Today’s Yo Joe! comes live from England (Call it the “Yo Joe! intended to keep me awake long enough to get over jet lag” edition).
Thought: Don’t get me wrong, I’m happy for my friend Brandon McCarthy and his nine pitch, three-strikeout inning. But calling it an “immaculate inning?” Really? It has happened six times this year. Immaculate is for Franco Harris, not something that happens every month or so.
From Brilliant Reader Jeremy:
Yo Joe! In your opinion, and Game Score Aside, which is the better/more dominant game pitched – 27 outs on 27 pitches or 27 strikeouts on 81 pitches?
As you might imagine, I have spent WAY too much time thinking about such things. There’s no doubt in my mind that the 27-pitch game is more dominant. It is conceivable, I suppose, for a pitcher to throw so hard that hitters simply could not react in time (and so accurately that he would never throw a ball).
The 27-pitch game is literally impossible, barring hypnosis. I could break up a 27-pitch game, that’s how you know it can’t happen.
From Brilliant Reader Mark:
Yo Joe! Isn’t most social media just a form of spam?
That’s a glass half-empty view. I like to think of it as most spam is just a form of social media.
From Brilliant Reader Corey:
Yo Joe! With the NFL morass making what has largely been a dissatisfying sports year even more un-fun, I find myself longing for the better sports times of yesteryear – or even last year. In that vein, I’m wondering what you regard as the best/most fun sports team seasons you’ve ever covered. For instance, I’m imagining the Chiefs team that started 10-1 and finished 13-3 has to rank highly, as do some KU basketball teams. Can I get a top 5? Honorable mentions after if necessary.
I did a video about how un-fun sports has been lately … will try to post later. Instead of most fun teams I’ll give you a quick five fun moments for me:
1. Rulon Gardner beating Alexandr Karelin at the 2000 Olympics.
2. Derek Jeter hitting the home run after midnight less than two months after 9/11.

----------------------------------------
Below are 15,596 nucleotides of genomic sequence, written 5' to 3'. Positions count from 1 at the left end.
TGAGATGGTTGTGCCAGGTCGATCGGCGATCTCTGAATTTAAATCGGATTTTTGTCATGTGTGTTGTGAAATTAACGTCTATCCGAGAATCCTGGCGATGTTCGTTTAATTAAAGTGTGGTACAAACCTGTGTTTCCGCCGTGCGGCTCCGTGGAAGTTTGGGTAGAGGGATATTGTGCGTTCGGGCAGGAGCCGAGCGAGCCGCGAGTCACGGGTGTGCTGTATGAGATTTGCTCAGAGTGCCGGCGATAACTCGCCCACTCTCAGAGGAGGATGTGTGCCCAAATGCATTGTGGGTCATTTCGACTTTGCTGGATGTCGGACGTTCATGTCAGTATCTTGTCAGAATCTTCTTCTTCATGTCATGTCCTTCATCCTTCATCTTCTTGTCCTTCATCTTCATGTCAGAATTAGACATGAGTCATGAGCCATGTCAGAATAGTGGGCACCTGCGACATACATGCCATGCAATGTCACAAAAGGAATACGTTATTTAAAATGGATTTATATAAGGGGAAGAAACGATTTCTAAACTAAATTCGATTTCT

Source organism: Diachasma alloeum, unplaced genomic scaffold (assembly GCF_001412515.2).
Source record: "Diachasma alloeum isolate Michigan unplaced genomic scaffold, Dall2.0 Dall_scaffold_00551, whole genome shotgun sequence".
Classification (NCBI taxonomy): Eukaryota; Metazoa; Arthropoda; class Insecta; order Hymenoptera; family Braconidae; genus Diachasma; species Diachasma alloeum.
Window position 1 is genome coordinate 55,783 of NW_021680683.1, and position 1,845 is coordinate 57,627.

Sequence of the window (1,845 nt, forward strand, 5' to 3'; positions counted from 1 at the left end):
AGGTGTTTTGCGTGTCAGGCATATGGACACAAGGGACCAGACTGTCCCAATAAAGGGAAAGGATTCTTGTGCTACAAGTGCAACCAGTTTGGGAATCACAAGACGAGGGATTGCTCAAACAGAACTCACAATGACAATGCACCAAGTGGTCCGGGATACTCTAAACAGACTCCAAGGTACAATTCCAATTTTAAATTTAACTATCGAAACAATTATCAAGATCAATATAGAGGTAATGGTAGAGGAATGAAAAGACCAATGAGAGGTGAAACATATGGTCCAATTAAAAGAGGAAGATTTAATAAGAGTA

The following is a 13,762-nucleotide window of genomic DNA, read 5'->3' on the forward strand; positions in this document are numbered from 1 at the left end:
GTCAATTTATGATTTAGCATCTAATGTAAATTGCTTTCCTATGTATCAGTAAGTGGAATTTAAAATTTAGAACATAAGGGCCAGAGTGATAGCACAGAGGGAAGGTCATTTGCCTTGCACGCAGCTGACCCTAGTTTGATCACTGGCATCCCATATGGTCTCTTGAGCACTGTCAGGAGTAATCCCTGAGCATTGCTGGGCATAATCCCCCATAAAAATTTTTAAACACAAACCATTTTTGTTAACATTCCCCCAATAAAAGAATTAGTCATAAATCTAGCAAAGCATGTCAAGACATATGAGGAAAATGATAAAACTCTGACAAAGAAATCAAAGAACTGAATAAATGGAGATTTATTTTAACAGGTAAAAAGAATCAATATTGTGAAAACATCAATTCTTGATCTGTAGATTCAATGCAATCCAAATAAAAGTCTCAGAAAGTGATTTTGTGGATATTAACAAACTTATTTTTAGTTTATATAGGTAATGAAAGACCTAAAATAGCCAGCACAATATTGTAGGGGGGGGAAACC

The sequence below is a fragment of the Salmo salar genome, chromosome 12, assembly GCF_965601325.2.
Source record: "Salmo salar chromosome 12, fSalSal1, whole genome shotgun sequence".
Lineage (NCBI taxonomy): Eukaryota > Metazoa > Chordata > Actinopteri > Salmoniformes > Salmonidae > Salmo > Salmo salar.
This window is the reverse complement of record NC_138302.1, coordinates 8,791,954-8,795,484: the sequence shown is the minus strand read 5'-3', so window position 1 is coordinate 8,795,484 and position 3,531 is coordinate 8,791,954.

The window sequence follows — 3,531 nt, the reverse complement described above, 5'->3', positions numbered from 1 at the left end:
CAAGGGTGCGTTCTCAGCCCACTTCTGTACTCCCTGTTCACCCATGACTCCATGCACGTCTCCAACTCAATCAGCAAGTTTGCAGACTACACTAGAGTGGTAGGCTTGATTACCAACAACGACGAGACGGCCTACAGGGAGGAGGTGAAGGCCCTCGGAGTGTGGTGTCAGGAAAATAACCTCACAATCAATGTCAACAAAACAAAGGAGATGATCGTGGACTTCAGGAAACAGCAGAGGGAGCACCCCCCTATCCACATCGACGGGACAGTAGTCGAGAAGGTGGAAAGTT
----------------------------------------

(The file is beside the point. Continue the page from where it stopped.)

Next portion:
3. Tiger Woods beating Bob May in the PGA Championship playoff.
4. The Chiefs beating the Browns on that crazy last play where Dwayne Rudd threw his helmet.
5. Pocket Hercules winning Olympic gold in Atlanta.
There are countless more but those come to mind. The thing that’s great about it is that none fo those — save Derek Jeter’s home run — were expected to be great before they happened. It’s the thing about sports that resonates and makes us come back even with all the bad stuff that surround it. In great sports movies, the endings are manufactured and often silly — exploding lights, hero makes the shot, both fighters go down at the same time. In real sports, the endings are sometimes so magical, the goosebumps come before realization.
From Brilliant Reader Ashley:
Yo Joe! I’m an Australian living in China. I played baseball as a youth (long a go now) and was a light hitting catcher, so I’m not new to the game and have an appreciation for defence over home runs. Aside from your writing my baseball exposure is limited to what I can occasionally pick off mlb.com with my crappy internet connection.
Which baseball team should I follow? Likeable and interesting and followable from a distance (successfulness not so important).
I’ll let Brilliant Readers handle this one. I’m still trying to figure out the correct way to pick a Premier League team. I was set on Tottenham but it just hasn’t stuck. Fulham was relegated. Liverpool seems too trendy. When I went through customs today, the guy asked me what was my team. I said, “I’m a journalist so I don’t have a team.”